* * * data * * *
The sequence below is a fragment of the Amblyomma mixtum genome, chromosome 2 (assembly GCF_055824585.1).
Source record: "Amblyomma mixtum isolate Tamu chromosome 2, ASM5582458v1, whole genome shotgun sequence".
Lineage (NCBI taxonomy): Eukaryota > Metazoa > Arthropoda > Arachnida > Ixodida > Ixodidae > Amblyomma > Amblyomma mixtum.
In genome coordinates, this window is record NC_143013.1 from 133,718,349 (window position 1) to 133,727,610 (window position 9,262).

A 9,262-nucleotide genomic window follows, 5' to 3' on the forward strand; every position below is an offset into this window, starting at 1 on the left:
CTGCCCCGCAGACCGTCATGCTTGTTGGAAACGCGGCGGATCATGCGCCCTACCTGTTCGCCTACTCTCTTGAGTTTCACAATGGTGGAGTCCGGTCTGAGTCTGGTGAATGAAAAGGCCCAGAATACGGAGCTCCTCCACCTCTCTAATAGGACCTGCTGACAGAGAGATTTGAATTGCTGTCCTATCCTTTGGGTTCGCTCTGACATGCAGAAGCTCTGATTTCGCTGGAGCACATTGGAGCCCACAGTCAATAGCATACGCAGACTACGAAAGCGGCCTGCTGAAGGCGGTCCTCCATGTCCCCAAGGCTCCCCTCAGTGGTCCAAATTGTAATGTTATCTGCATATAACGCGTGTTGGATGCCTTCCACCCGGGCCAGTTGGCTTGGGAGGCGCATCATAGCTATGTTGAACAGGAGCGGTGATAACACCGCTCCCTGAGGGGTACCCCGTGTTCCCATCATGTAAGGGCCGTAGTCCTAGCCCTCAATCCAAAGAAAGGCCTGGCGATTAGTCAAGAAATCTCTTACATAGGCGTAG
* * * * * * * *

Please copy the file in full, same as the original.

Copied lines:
The sequence below is a fragment of the Amblyomma mixtum genome, chromosome 2 (assembly GCF_055824585.1).
Source record: "Amblyomma mixtum isolate Tamu chromosome 2, ASM5582458v1, whole genome shotgun sequence".
Lineage (NCBI taxonomy): Eukaryota > Metazoa > Arthropoda > Arachnida > Ixodida > Ixodidae > Amblyomma > Amblyomma mixtum.
In genome coordinates, this window is record NC_143013.1 from 133,718,349 (window position 1) to 133,727,610 (window position 9,262).

A 9,262-nucleotide genomic window follows, 5' to 3' on the forward strand; every position below is an offset into this window, starting at 1 on the left:
CTGCCCCGCAGACCGTCATGCTTGTTGGAAACGCGGCGGATCATGCGCCCTACCTGTTCGCCTACTCTCTTGAGTTTCACAATGGTGGAGTCCGGTCTGAGTCTGGTGAATGAAAAGGCCCAGAATACGGAGCTCCTCCACCTCTCTAATAGGACCTGCTGACAGAGAGATTTGAATTGCTGTCCTATCCTTTGGGTTCGCTCTGACATGCAGAAGCTCTGATTTCGCTGGAGCACATTGGAGCCCACAGTCAATAGCATACGCAGACTACGAAAGCGGCCTGCTGAAGGCGGTCCTCCATGTCCCCAAGGCTCCCCTCAGTGGTCCAAATTGTAATGTTATCTGCATATAACGCGTGTTGGATGCCTTCCACCCGGGCCAGTTGGCTTGGGAGGCGCATCATAGCTATGTTGAACAGGAGCGGTGATAACACCGCTCCCTGAGGGGTACCCCGTGTTCCCATCATGTAAGGGCCGTAGTCCTAGCCCTCAATCCAAAGAAAGGCCTGGCGATTAGTCAAGAAATCTCTTACATAGGCGTAG